I have come to realize that there is a gift in the waiting. Waiting gives us a moment to stop and reflect and to pause. A moment to catch our breath, connect with others and to prepare for the rest of the journey.

I was always ready to rush through treatment, get to the other side, to JUST get it over with. I figured that the sooner we were done, the sooner we could get on with our 'REAL LIVES'. It took me a long time to realize that this, at this moment, at this second, at this next medical challenge, was our real life. It was full of challenges and heartache and pain as I watched my daughter silently take the next dose and the next indignity. It was the time in the waiting room when I could chat with a confused and scared new mom and let her know that it would be all right. It was the hours in the ER when I realized that we were lucky to have ALL and not some really scary thing like a child with a drug addiction. Once I settled in and realized that this was our real life, it was better. Not great, but better.

What has really helped is know that no matter how long it took, or how long we had to wait, there were people along our path to join in the vigil.

We are waiting for the end of M-E's treatment. We are waiting for the beginning of Elise's transplant. We are waiting for ..................... Thanks for joining our journey.


Saturday, November 04, 2006

It is a candle day

Cold and rainy and I should be making stew. Really flavorful, good deep think stew. I have the meat out. I have to find the turnips and rutabagas.

Here are some pictures from Halloween. A great time was had by all.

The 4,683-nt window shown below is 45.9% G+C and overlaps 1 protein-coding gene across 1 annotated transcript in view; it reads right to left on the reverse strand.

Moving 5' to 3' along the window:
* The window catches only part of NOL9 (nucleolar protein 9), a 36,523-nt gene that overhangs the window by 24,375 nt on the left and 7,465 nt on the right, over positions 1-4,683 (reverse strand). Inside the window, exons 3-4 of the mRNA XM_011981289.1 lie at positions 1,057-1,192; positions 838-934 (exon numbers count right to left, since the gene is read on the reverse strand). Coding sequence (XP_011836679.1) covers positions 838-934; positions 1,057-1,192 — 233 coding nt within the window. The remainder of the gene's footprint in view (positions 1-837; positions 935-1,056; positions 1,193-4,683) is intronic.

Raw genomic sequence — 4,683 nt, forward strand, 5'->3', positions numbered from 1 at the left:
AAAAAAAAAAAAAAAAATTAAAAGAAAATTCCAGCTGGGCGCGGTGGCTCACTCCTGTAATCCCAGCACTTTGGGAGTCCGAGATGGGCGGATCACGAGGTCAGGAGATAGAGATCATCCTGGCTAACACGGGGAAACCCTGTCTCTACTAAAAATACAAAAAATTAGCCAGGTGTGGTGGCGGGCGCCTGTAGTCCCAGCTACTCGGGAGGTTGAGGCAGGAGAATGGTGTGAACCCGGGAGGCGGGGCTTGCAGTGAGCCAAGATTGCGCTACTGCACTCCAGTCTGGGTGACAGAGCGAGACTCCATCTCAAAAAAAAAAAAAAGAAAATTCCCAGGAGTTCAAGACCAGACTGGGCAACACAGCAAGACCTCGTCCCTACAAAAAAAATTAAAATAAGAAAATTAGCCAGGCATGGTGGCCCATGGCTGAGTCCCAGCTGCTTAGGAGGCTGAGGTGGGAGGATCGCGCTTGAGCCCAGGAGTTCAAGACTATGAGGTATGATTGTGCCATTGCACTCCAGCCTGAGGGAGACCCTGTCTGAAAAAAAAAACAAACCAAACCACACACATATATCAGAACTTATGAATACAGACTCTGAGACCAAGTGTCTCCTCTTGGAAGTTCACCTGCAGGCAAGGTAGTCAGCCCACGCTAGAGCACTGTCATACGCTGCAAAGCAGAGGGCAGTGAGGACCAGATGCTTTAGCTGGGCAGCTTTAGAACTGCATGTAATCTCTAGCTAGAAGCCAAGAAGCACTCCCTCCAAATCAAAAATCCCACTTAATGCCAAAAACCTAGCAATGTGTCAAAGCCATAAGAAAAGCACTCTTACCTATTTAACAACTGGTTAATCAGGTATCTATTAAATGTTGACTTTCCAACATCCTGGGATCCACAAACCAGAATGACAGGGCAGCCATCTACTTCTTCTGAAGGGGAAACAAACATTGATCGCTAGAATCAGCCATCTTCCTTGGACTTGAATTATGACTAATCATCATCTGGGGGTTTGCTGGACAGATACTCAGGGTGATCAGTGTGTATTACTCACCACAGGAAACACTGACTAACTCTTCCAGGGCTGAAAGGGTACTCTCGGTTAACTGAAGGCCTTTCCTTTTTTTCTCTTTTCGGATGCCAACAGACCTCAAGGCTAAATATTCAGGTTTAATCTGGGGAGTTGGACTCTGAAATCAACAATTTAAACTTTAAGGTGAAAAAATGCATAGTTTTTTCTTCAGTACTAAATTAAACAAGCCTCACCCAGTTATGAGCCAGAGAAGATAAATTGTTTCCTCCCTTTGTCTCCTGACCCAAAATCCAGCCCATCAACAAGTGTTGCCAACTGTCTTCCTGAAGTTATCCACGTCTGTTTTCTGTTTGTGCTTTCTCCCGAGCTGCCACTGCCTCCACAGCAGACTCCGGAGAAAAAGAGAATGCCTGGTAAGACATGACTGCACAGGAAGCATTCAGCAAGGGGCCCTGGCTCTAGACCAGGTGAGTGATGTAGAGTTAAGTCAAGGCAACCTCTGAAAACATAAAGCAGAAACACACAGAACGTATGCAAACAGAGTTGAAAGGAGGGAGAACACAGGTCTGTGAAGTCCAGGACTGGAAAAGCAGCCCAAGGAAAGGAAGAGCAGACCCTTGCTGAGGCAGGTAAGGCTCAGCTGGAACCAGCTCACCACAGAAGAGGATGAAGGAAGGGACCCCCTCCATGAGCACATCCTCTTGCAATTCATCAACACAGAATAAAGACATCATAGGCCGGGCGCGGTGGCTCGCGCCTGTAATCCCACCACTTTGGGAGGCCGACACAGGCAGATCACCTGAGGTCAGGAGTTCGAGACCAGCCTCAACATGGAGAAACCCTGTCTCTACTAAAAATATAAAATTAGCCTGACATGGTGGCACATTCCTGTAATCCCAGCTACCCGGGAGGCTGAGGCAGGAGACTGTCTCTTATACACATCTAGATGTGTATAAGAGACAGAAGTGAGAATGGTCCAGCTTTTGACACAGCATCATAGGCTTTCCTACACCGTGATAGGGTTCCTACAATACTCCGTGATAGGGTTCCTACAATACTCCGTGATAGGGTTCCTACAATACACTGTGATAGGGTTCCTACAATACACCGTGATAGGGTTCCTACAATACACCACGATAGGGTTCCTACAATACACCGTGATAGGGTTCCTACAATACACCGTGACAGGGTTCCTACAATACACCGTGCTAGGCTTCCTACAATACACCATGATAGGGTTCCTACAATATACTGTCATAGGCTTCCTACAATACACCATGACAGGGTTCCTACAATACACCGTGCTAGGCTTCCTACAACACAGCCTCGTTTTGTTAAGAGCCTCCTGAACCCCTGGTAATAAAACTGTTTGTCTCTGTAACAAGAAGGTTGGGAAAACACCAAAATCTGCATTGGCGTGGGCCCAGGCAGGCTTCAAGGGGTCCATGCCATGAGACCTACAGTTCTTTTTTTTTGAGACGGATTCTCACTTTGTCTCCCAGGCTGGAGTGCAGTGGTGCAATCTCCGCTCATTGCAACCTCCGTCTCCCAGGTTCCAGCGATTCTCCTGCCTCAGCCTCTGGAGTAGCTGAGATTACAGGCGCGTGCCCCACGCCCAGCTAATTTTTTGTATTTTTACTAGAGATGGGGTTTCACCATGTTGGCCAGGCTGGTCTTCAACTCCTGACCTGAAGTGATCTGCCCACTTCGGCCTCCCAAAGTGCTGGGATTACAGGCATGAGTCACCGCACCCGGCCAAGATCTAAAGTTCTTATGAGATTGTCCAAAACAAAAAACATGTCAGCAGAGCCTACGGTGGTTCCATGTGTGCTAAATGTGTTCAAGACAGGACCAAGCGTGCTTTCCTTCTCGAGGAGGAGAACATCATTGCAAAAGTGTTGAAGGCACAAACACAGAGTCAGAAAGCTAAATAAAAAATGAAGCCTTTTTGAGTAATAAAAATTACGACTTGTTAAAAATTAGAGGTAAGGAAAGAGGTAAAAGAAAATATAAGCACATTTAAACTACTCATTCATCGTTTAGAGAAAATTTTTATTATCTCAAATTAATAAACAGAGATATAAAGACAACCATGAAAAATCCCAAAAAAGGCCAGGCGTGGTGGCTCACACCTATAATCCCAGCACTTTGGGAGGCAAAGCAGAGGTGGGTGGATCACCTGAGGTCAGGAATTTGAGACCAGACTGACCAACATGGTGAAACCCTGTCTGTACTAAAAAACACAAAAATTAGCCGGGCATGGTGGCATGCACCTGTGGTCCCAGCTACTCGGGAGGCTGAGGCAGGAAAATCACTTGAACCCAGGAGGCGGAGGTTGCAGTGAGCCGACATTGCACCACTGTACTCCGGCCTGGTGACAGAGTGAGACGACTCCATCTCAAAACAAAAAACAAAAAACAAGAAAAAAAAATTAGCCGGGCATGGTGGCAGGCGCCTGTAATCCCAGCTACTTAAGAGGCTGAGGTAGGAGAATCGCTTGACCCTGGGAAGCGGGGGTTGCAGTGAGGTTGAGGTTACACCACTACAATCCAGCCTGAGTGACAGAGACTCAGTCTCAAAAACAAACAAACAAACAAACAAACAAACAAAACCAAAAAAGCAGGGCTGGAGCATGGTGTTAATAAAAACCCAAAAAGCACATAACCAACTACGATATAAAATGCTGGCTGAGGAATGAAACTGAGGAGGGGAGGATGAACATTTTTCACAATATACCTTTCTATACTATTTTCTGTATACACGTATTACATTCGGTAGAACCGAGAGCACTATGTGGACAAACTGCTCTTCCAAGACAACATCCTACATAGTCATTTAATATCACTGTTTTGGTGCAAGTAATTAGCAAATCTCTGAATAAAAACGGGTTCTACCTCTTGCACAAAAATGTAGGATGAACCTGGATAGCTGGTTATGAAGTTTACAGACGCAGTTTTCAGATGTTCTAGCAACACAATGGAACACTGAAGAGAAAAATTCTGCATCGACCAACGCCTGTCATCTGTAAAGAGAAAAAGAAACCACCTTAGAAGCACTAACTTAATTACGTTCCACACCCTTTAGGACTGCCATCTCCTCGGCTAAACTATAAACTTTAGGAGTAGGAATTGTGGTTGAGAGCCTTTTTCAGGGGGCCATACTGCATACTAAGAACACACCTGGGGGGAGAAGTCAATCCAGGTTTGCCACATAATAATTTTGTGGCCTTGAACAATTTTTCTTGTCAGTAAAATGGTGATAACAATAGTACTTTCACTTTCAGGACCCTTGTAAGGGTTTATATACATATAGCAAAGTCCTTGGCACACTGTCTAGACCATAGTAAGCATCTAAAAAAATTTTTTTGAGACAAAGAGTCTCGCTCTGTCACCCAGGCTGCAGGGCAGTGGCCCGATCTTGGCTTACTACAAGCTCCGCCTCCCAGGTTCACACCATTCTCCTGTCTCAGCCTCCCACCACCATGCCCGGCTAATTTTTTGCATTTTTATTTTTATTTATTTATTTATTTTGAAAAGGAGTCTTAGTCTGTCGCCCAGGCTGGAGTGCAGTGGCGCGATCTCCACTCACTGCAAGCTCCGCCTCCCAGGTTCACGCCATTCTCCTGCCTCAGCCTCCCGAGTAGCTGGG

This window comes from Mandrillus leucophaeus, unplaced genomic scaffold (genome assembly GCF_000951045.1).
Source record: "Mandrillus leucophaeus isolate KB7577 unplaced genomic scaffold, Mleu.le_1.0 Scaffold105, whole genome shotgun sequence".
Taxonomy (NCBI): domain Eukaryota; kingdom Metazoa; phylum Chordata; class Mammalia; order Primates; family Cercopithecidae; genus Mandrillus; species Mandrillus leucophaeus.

Tuesday, October 31, 2006

Meet the Twins: Hope and Fear

We all hope that everything will be alright. We all pray that there will be good results for hard things in our lives. We all trust that things will turn out all right but then we also are realistic enough to know that on the flip side of alright is not good.

HOPE is what everyone encourages and we all strive for in the end. Hope is a gift, one that allows us to move through each day and face each new challenge and disappointment, we just keep hoping. It seems to endless and boundless but so is it's twin FEAR.

I guess it sort of makes sense that we don't even need Hope if Fear was not around to make us wary. Wary of the future, question our past and uncertain of the present. Fear drives us to take those next steps, Hope gives us the ability to do so.

We have traveled this journey of "treatment" for her leukemia because of our fear of the alternative. Hope has been our mainstay. We have all tried to hang on it it knowing that sometimes hope, good thoughts, faith, candles, pilgrimages, a corner of Marys, healing ceremonys, time and all other good things in the universe aren't enough. That is when we turn away from our fears and hope again for the best and right answer.

Sunday, October 29, 2006


We have done our duty, sacrificed perfectly innocent pumpkins and formed them into shapes that are humiliating but cute. Candy is hiding in the car because I have no ability to use it for it's designed purpose. We are ready for Halloween.

Saturday, October 28, 2006

Dark Mornings but bright Afternoons

It has been very dark and icky and cold and foggy but then the sun comes through. Waiting for the bright makes the cold and icky tolerable.